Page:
Tips for managing property taxes, finding rates

Property taxes are taxes that are assessed on real estate and are typically based upon the value of the property (land included) that you own. They’re assessed by the governing authority of the jurisdiction where the home is located and can vary greatly depending upon the state, county and school district where the property is located. Property taxes typically go toward the upkeep of roads, schools, park maintenance, trash collection and other similar projects or services.


Property rates vary significantly across the country, so instead of using a generalized assumption, it’s best to do your research to narrow in on what to expect for your area. A simple Google search of the name of the county or city and state and the term “property tax rates” should provide you with the rate you can anticipate paying.


The amount of property taxes you’ll pay is determined by multiplying the current assessed value of the property by the property tax (mill) rate. Keep in mind that assessed value is solely used to calculate taxes and usually is lower than appraised value. Appraised value is an estimate of what buyers will pay for the property at that given point in time.

If you’re not up for calculating and researching rates in your area, you typically can find a good estimate of what you’ll pay through home listings or by using an online home affordability calculator.

You can explore average county tax rates and annual property tax amounts around the country by plugging your city or ZIP code and an estimated assessed value into this calculator.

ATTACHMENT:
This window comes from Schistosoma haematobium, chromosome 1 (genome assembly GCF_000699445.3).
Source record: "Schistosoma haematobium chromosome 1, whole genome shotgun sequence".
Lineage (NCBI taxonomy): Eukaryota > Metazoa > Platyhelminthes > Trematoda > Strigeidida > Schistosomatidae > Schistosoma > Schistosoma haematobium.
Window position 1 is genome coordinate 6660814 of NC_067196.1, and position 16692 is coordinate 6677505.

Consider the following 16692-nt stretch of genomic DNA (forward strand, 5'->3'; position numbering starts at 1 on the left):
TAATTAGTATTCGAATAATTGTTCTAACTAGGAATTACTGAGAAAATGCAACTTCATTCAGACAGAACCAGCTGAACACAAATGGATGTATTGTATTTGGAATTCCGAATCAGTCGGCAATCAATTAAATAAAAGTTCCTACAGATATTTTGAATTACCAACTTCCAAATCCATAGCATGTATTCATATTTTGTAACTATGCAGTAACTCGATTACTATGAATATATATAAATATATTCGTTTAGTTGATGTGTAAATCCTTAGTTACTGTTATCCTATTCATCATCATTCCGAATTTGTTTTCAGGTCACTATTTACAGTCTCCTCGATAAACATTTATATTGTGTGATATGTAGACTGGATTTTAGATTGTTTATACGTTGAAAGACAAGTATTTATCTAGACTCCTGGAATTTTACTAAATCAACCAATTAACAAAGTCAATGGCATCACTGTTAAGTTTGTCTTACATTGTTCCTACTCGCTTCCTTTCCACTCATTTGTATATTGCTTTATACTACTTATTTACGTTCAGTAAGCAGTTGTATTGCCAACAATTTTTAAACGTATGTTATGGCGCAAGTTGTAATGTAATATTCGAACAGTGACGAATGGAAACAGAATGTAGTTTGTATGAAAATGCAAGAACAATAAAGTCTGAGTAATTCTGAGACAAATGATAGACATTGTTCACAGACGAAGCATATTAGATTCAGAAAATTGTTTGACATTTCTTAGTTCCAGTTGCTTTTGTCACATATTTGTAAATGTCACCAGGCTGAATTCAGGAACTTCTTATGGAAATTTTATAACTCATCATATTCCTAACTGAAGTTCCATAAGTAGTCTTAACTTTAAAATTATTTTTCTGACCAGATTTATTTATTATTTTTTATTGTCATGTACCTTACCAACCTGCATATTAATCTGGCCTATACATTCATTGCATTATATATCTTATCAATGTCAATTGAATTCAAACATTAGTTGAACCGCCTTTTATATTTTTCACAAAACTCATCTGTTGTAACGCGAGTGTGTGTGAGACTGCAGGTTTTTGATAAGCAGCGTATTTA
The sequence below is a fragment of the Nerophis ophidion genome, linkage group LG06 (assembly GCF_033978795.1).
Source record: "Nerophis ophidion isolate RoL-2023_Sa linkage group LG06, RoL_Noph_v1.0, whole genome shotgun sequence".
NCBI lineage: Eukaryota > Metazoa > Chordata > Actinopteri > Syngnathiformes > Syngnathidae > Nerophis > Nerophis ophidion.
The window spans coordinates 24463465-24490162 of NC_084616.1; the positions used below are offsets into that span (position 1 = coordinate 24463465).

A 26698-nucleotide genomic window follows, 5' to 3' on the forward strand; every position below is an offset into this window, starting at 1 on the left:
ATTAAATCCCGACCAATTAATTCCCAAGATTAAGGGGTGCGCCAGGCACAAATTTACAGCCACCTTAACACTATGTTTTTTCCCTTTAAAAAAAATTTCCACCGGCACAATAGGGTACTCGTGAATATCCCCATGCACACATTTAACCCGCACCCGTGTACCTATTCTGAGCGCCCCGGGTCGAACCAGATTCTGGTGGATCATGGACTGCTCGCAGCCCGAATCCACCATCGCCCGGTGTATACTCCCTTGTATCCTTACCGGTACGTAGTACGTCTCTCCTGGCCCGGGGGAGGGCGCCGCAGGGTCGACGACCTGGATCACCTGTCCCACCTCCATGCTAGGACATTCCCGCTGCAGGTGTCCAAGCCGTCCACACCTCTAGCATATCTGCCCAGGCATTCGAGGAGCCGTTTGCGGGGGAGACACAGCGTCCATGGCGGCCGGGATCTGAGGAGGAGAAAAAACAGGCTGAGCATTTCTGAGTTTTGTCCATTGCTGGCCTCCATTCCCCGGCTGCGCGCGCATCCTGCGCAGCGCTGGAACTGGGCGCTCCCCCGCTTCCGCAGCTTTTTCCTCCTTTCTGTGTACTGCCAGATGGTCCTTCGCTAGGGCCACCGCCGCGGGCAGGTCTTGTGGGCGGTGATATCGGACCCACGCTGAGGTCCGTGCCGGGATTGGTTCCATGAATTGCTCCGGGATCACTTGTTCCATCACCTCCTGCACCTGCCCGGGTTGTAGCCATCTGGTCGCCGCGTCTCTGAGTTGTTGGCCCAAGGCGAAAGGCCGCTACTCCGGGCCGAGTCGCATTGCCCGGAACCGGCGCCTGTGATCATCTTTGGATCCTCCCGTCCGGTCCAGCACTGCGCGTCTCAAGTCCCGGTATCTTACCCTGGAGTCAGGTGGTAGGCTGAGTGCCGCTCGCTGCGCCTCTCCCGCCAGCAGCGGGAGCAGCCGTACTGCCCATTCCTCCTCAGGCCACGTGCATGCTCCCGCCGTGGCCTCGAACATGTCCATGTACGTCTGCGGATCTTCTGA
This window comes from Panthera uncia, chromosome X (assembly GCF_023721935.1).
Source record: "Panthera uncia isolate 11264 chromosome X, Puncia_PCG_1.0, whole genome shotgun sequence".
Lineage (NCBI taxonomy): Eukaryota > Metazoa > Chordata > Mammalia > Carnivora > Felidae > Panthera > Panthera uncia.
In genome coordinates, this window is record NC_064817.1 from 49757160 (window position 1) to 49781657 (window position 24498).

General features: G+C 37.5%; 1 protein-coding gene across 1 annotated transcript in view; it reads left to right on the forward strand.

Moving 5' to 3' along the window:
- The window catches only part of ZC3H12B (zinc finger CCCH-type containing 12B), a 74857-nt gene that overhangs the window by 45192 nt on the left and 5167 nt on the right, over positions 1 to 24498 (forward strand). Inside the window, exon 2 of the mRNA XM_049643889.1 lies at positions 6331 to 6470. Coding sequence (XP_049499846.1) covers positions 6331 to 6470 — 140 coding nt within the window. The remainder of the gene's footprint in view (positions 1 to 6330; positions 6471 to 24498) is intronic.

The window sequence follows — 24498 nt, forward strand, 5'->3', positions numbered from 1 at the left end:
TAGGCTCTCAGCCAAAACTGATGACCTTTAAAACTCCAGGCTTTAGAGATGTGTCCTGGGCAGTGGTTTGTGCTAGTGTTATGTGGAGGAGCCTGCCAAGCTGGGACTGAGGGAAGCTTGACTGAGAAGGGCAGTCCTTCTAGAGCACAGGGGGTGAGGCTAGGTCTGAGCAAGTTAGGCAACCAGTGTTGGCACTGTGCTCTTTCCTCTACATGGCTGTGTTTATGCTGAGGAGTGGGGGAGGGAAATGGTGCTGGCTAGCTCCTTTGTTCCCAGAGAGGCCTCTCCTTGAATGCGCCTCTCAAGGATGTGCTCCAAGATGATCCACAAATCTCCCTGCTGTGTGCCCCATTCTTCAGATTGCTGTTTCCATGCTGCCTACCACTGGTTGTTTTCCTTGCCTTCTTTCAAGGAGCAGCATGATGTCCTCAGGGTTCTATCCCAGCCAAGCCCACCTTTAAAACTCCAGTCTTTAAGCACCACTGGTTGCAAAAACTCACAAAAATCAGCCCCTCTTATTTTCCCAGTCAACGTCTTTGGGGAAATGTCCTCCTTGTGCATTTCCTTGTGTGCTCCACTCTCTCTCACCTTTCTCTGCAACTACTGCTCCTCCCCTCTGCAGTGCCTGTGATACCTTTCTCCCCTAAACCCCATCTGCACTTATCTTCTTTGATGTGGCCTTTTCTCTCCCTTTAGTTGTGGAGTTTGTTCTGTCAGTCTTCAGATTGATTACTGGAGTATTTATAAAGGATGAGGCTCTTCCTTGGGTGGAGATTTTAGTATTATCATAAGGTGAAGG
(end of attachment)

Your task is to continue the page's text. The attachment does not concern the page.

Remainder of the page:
Property taxes are important to keep in mind as a part of your home buying budget. Due to the range you can experience, be sure to factor this into your expenses early in your shopping.

For example, a home in San Diego, Calif., may cost $800,000 with a 1.2 percent property tax rate, but a similar home in McKinney, Texas, could cost $400,000 with a 2.66 percent property tax rate. You’ll likely pay more in property taxes in McKinney than you’d pay for a home in San Diego at double the price.

However, it’s important to note that putting down 20 percent and making payments on a mortgage on a home valued at $400,000 versus one valued at $800,000 will look significantly different when it comes to your overall budget. So, while some areas may have higher property taxes, if their homes are priced more moderately, you’re likely saving more money on an overall basis.

Keep in mind that in general, property taxes tend to increase over time, so allow for some wiggle room in your budget when it comes to your housing budget; don’t tap yourself out by spending the max early on.


You’ll be able to deduct up to $10,000 in state and local taxes combined if you itemize.

Property taxes may get a bad reputation, but the fact is they can go towards supporting some substantial needs in your community, and they may provide you with some tax savings depending on your circumstances. They’re going to be a factor no matter where and what type of home you purchase.


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